New Films from the British Film Institute Includes
Laura Mulvey & Peter Wollen’s Work on
Mexican Artists, Frida Kahlo & Tina Modotti,
Plus, a Dance Film Festival!
They’re thrilled to add “Frida Kahlo and Tina Modotti“ to OVID! Hyperallergic says that “like all of Mulvey’s films, this one is staunchly feminist and sets out to show how both artists ‘provoked and defied neat categorization’ about what it meant to be a woman and an artist then.”
They’re also releasing three films from the important “Free Cinema” movement: Lindsay Anderson’s “Every Day Except Christmas, Karel Reisz & Tony Richardson’s “Momma Don’t Allow,” and also from Karel Reisz: “We are the Lambeth Boys.” Read the review in the Boston Globe here.
Every Day Except Christmas
Directed by Lindsay Anderson; British Film Institute, Documentary Series
Lindsay Anderson’s documentary depiction of the frenetic existence of Covent Garden market porters, produced by Karel Reisz.
At nearly 40 minutes in length and with Walter Lassally’s virtuoso 35mm cinematography, it’s a more polished production than the earliest examples of Free Cinema, while retaining the stylistic and tonal signatures of the movement. Every Day Except Christmas went on to win the Grand Prix at the 1957 Venice Film Festival.
Momma Don’t Allow
Directed by Karel Reisz & Tony Richardson; British Film Institute, Documentary
This lively profile of a night out at the Wood Green Jazz Club is one of the key works of Free Cinema
We Are the Lambeth Boys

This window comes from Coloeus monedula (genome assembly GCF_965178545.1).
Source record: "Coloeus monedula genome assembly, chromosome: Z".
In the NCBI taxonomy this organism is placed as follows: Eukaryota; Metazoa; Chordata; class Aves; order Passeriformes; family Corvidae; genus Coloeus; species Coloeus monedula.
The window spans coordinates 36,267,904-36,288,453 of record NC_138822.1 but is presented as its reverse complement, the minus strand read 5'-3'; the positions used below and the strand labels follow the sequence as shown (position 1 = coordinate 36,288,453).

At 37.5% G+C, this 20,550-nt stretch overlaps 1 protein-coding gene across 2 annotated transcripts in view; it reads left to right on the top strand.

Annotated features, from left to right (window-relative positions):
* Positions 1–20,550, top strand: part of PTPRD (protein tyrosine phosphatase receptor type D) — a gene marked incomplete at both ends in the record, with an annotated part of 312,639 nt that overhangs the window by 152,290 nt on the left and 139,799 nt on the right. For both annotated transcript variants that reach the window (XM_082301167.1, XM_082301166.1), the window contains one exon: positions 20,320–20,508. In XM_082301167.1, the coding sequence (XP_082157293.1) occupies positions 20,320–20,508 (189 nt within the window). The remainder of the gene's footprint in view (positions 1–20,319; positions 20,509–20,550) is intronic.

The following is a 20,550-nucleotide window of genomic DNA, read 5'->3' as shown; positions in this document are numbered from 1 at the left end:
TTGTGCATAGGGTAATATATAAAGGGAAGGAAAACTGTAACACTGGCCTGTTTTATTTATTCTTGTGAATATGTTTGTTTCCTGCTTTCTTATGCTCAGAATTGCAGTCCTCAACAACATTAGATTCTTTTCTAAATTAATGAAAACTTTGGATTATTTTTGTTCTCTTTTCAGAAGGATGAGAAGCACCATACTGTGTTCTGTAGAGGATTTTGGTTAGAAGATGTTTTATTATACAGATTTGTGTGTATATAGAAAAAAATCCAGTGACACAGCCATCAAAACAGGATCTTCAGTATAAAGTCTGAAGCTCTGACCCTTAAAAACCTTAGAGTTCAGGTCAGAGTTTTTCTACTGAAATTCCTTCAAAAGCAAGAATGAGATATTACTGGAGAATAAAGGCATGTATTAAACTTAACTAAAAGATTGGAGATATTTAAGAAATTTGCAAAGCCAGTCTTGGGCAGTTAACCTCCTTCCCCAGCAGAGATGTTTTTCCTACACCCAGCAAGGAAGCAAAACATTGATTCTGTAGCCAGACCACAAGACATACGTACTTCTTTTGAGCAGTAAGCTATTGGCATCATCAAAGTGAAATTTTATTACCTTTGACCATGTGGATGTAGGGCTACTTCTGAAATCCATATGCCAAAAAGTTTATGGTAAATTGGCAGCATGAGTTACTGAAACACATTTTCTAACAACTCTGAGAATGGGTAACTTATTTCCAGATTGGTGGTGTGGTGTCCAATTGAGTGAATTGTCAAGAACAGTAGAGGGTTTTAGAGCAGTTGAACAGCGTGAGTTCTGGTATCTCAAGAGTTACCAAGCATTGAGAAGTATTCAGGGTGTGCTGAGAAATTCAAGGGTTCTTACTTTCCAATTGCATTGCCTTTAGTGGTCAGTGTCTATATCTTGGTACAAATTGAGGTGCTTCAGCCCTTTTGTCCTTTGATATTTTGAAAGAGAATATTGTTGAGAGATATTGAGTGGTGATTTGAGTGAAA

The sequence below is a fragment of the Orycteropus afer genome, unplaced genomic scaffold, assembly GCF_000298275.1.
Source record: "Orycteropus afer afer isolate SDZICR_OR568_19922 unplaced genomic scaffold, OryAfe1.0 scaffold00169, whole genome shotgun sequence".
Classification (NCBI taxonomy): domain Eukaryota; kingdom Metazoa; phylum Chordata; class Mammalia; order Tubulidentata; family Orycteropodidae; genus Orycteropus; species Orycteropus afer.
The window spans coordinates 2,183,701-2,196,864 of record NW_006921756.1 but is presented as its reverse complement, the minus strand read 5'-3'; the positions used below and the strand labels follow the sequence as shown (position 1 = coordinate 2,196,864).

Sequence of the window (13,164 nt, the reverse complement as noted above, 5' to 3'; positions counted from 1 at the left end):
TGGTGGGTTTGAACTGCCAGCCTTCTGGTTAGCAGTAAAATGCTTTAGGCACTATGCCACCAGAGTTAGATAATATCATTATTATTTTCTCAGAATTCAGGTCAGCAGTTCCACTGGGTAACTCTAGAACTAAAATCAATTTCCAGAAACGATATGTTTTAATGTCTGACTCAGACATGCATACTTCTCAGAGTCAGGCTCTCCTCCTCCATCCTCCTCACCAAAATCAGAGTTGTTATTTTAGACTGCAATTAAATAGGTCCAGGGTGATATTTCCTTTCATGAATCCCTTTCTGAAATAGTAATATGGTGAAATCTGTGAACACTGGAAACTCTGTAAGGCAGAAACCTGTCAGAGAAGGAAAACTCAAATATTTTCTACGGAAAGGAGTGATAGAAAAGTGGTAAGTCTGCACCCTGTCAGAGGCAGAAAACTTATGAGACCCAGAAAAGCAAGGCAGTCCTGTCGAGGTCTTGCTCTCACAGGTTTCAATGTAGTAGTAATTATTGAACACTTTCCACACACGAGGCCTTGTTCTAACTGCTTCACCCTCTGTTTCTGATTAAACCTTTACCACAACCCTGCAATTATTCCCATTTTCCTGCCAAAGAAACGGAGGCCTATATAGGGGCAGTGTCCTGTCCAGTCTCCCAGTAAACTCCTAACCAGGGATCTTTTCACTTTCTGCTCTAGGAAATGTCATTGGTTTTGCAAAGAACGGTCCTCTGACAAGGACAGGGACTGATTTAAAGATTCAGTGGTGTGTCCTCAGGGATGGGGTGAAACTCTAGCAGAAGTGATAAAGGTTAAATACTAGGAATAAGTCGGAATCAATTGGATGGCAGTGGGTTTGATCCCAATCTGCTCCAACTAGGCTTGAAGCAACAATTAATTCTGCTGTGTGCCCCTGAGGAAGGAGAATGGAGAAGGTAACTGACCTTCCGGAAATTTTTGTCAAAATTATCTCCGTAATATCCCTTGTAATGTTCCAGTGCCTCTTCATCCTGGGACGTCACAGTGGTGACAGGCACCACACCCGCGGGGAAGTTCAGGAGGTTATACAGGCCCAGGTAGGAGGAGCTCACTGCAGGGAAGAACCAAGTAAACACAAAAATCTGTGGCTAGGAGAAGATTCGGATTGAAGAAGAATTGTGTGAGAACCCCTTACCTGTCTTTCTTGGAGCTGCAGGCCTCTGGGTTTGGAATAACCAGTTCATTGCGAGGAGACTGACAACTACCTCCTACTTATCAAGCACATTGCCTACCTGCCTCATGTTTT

Directed by Karel Reisz; British Film Institute, Documentary
Karel Reisz’s honest depiction of South London teens aimed to challenge the media perception of ‘Teddy Boys’.
Frida Kahlo & Tina Modotti
Directed by Laura Mulvey & Peter Wollen; British Film Institute, Documentary, Documentary
This tautly structured documentary sheds light on the work of Mexican painter Frida Kahlo and Italian photographer Tina Modotti, women icons of the Mexican Renaissance. The film not only explores the two women’s artworks, but also includes rare footage of Modotti in the 1920 Hollywood film The Tiger’s Coat. We’re also treated to some exquisite home movie shots of Frida Kahlo and Mexican muralist Diego Rivera at their Blue House in Mexico City.
Directed by Patrick Keiller; British Film Institute, Documentary
A ‘fin-de-siecle’ personal portrait of London from an English experimental filmmaker, shot over a period of twelve months, which saw the election of John Major as prime minister, renewed IRA bombings, the ‘Black Wednesday’ European monetary crisis and the ‘fall of the house of Windsor’.
The Song of the Shirt
Directed by Sue Clayton; British Film Institute, Documentary
The plight of women in the 1840s London rag trade is explored and deconstructed. Informed by experimental film practice and evoking a serialised Victorian novel, this unusual film investigates the effects of protectionist ‘philanthropy’ in the sweatshop-style London clothes trade using contemporary text, archival material and reconstruction. The piece takes its name from the 1843 poem written by Thomas Hood about a seamstress living in appalling conditions.
Emma Hedditch notes that the many different groups involved in its production meant the film became “a subject of debate in itself”, and that “while it still addresses ideas of feminist history and Marxist theory, it can also be read as a rather more ambitious project that fuses the history of fashion, literacy and sexuality.”